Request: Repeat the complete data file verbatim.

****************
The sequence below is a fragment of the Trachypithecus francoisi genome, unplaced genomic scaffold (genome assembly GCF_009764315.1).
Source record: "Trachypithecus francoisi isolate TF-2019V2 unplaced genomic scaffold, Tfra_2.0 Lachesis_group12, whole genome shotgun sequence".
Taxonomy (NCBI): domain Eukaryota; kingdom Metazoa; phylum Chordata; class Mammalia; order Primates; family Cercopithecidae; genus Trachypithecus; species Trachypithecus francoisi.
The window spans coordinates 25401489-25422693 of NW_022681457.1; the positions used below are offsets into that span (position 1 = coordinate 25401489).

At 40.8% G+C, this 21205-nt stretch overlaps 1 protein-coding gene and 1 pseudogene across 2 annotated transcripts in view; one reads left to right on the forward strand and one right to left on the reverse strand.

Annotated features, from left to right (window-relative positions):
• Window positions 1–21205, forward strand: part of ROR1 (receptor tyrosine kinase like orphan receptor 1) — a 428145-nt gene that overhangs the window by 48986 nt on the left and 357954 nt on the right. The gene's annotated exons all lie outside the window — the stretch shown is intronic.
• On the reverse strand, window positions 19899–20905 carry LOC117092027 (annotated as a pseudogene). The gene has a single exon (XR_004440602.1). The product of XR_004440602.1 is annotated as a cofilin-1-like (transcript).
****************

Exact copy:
The sequence below is a fragment of the Trachypithecus francoisi genome, unplaced genomic scaffold (genome assembly GCF_009764315.1).
Source record: "Trachypithecus francoisi isolate TF-2019V2 unplaced genomic scaffold, Tfra_2.0 Lachesis_group12, whole genome shotgun sequence".
Taxonomy (NCBI): domain Eukaryota; kingdom Metazoa; phylum Chordata; class Mammalia; order Primates; family Cercopithecidae; genus Trachypithecus; species Trachypithecus francoisi.
The window spans coordinates 25401489-25422693 of NW_022681457.1; the positions used below are offsets into that span (position 1 = coordinate 25401489).

At 40.8% G+C, this 21205-nt stretch overlaps 1 protein-coding gene and 1 pseudogene across 2 annotated transcripts in view; one reads left to right on the forward strand and one right to left on the reverse strand.

Annotated features, from left to right (window-relative positions):
• Window positions 1–21205, forward strand: part of ROR1 (receptor tyrosine kinase like orphan receptor 1) — a 428145-nt gene that overhangs the window by 48986 nt on the left and 357954 nt on the right. The gene's annotated exons all lie outside the window — the stretch shown is intronic.
• On the reverse strand, window positions 19899–20905 carry LOC117092027 (annotated as a pseudogene). The gene has a single exon (XR_004440602.1). The product of XR_004440602.1 is annotated as a cofilin-1-like (transcript).